Clerodendrum glabrum

Smooth tinderwood (E);  Tontelhout (A); moswaapêba (Tsw); munukha-tshilongwe (V); inunkisiqaqa (X); umqaqongo (Z)

Hardy, deciduous, fast growing, small tree with shiny, dark leaves that are pungent when crushed.  It has profuse, flat-topped clusters of white to pinkish scented flowers from December to June.

These are followed by white berries that attract birds to the garden.  Many butterfly species are attracted to this plant for the nectar it provides as well as for being a larval food plant.

Plant in sun or semi-shade.  It is extensively used for medicinal purposes.

Size: 2 to 6m  : in Gauteng 2 to 5m

S.A. No.: 667

The Tinderwood (Clerodendrum glabrum) is a lovely small deciduous tree.  The beautiful flower heads attract a myriad of butterflies.  You could lounge in the pool and butterfly watch.


Combretum hereroense

Combretum hereroense

Kierieklapper (A); Mouse-eared bushwillow (E); mokabi (Tsw); mugavhi (V); umhlalavane (Z)

Hardy, semi-deciduous, drought resistant, small, graceful tree with small, creamy white, faintly scented flowers in dense spikes from September to November.

The beautiful wavy edged foliage is a lovely olive-green colour in summer and then turns purple in autumn.

It bears clusters of rusty coloured, small, four winged fruits.  The thick corky bark flakes attractively and creates habitat for insects that the Wood Hoopoes enjoy probing for under the bark.  A beautiful tree for small spaces.

Size: 3 to 5m

S.A. Tree No. 538

The Russet Bushwillow (Combretum herreroense) is deciduous and will give your pool area a distinctive bushveld feel.

Croton gratissimus

Lavender Fever Berry (E); Laventelkoorsbessie (A); mufhorola (V); moologa (Tsw); umahlabekufeni (Z)

Fairly hardy, deciduous, small, drought resistant tree with lovely pale grey bark.  It has beautiful silvery-green leaves with red spotted undersides and a few bright orange leaves in the crown at most times.  They are fragrant when crushed and turn dark yellow in autumn.

It has masses of tiny star-like, yellow flowers which peak from July to September, although there are flowers throughout summer.  The seedpods explode to disperse the seeds, which in turn attract seed eating birds.

This makes a beautiful garden subject but is not freely available.  The leaves are used as perfume and it also has many other medicinal and traditional uses.

Size: 2 to 10m

S.A. No. 328.1

Lavender Fever Berry (Croton gratissimus) is one of our most beautiful trees with silver undersides to the leaves.  When the wind blows it sends ripples of silver through the tree.  It is not easy to get seeds and therefore is not common in cultivation.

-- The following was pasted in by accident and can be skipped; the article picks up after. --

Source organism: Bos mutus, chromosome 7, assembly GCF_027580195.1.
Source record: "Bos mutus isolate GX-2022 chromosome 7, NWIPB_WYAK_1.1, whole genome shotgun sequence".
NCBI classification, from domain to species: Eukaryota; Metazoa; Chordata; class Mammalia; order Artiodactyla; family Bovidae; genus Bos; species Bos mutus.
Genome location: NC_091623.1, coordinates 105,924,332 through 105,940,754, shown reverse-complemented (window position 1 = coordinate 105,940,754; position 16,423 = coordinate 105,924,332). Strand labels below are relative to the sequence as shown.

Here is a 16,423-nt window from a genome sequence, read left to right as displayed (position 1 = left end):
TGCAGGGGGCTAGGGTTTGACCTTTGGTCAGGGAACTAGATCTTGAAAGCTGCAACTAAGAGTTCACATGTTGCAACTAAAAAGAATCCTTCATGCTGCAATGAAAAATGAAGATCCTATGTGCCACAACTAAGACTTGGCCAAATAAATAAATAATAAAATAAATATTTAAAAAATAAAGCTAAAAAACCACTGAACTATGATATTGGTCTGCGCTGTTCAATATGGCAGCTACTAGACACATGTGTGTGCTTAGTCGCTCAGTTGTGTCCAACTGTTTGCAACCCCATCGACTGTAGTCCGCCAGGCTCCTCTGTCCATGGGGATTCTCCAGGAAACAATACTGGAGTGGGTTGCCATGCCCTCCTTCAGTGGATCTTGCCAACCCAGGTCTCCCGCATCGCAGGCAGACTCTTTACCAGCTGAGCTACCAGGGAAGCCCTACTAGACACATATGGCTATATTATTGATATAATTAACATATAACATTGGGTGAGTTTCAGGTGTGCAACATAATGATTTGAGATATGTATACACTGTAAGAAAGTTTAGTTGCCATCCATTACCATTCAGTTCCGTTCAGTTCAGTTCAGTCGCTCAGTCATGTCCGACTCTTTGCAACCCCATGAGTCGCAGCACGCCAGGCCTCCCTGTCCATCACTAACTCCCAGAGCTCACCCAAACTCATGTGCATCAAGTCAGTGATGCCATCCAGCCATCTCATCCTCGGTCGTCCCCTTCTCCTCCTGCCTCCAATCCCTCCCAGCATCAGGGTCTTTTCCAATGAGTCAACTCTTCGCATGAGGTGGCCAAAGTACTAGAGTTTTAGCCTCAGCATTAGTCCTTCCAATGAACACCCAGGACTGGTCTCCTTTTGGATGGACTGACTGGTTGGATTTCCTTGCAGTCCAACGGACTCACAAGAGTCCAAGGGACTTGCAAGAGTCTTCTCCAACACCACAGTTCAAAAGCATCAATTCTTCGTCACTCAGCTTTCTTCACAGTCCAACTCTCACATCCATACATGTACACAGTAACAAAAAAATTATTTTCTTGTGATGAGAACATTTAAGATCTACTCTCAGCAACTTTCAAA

Dais cotinifolia - indigenous trees South Africa

Dais cotinifolia

Pompon Tree (E), Kannabas (A), inTozane-emnyama (A)

Hardy, fast growing, deciduous, small tree bears masses of very showy, fragrant pink, pom-pom like flowers from Nov. to Feb. It begins flowering whilst still young.

The slightly blue-green foliage is attractive in spring when it has scattered pink leaves in the crown.  Popular garden subject for sun or semi-shade.  Ideal for small gardens and containers.  The bark is used to make rope.

Size: 2 to 7m
in Gauteng 2 to 7m

S.A. No. 521

The Pom-pom tree (Dais cotinifolia) is totally deciduous but the flowers may cause a problem for a short time.  Avoid the tree hanging over the pool to minimise the problem.  This needs to be weighed up against the beauty of the flowers.

Deinbollia oblongifolia - indigenous trees South Africa

Deinbollia oblongifolia

Dune Soapberry (E); Duineseepbessie (A); iqinisamasimu (Z); umasibele (X)

Fairly hardy, briefly deciduous, shrub or small tree with large decorative, dark green leaves crowded at the ends of the branches.  The pyramids of white flowers, that stand out above the leaves, are borne from March to June and are followed by edible fruit that is much favoured by birds.

Lichens readily grow on the bark giving it a lovely mottled effect. One of the best plants for attracting butterflies, moths, other insects and birds to the garden.

An attractive garden plant for shady areas and it also makes a good container plant for indoors.  Traditionally the seeds are used to make soap, the leaves eaten as spinach and the roots used medicinally.

Size: 1,5 to 5m

S.A. No. 430

This is a fairly slow growing tree but if you have an area that gets shade this is a good tree to plant.  The leaves are a bit leathery but they do not drop a lot.